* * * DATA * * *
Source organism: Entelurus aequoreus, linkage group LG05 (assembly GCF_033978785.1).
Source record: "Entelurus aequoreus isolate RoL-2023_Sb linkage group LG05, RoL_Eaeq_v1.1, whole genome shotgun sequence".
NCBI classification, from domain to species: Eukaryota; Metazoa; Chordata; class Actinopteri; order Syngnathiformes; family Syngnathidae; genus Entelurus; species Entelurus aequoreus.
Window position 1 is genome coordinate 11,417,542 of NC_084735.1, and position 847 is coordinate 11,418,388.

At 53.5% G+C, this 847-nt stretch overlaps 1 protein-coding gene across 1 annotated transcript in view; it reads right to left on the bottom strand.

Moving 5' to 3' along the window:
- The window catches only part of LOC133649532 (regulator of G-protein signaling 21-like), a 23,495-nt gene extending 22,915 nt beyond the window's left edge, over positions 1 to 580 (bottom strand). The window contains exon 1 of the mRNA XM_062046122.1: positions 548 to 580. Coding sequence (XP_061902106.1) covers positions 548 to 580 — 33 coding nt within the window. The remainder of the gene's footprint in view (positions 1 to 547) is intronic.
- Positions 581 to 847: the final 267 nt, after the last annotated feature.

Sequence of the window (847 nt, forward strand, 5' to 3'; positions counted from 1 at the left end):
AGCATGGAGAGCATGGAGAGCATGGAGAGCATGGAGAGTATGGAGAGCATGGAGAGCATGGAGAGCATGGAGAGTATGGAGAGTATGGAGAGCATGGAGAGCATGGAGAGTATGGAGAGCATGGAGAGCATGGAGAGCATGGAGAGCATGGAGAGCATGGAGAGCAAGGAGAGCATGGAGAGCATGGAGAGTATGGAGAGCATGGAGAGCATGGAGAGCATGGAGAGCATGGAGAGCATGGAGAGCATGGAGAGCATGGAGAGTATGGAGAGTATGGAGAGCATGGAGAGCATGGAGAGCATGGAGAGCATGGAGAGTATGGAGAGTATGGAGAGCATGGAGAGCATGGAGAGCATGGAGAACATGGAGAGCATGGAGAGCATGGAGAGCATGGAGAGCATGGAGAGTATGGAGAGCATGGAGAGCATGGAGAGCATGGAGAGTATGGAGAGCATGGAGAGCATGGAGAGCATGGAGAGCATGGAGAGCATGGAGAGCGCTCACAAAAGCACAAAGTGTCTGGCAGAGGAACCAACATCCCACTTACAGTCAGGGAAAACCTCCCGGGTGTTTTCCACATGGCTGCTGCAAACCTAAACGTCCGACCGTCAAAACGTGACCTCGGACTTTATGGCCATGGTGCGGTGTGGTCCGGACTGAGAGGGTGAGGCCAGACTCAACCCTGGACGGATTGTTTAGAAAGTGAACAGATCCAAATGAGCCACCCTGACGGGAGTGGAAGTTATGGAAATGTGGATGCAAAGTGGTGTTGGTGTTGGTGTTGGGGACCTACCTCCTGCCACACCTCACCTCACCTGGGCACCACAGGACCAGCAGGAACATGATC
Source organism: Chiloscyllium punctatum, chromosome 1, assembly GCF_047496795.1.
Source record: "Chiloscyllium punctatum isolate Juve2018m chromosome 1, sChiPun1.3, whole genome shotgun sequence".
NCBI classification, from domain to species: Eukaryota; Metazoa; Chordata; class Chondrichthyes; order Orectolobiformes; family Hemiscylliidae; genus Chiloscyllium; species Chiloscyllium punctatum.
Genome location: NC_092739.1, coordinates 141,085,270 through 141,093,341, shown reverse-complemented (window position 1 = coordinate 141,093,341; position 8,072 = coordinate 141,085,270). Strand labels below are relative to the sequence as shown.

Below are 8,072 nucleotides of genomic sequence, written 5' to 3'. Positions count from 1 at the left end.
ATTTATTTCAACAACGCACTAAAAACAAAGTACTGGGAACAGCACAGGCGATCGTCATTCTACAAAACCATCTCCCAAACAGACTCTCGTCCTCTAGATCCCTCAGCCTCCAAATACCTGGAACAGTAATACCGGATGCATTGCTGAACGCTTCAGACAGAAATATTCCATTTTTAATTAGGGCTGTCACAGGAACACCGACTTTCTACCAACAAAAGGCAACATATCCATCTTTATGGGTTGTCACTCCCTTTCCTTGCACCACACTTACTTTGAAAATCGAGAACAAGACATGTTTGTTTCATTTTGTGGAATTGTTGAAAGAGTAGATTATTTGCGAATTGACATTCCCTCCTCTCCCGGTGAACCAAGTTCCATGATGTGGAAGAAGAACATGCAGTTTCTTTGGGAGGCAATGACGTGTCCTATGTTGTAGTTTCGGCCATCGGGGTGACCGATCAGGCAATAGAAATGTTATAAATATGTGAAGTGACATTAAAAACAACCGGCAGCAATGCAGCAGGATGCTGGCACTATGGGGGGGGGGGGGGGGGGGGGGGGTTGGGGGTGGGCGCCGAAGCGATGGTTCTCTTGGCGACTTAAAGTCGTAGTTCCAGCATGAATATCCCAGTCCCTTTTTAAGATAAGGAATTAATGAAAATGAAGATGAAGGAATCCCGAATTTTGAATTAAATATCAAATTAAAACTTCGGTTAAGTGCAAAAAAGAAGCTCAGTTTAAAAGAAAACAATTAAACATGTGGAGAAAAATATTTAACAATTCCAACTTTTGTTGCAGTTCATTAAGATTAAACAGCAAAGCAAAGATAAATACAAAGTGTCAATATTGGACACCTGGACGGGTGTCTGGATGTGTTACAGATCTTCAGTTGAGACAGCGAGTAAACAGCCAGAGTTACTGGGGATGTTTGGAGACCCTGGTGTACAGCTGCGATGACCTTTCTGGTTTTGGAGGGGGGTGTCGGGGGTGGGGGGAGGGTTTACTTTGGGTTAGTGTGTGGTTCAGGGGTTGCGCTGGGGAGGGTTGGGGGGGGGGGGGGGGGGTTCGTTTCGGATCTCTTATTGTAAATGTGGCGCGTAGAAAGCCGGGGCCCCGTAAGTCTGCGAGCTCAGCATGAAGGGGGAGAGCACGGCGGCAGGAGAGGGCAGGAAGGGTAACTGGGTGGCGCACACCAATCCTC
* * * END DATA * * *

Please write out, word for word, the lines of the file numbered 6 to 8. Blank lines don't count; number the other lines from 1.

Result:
Moving 5' to 3' along the window:
- The window catches only part of LOC133649532 (regulator of G-protein signaling 21-like), a 23,495-nt gene extending 22,915 nt beyond the window's left edge, over positions 1 to 580 (bottom strand). The window contains exon 1 of the mRNA XM_062046122.1: positions 548 to 580. Coding sequence (XP_061902106.1) covers positions 548 to 580 — 33 coding nt within the window. The remainder of the gene's footprint in view (positions 1 to 547) is intronic.
- Positions 581 to 847: the final 267 nt, after the last annotated feature.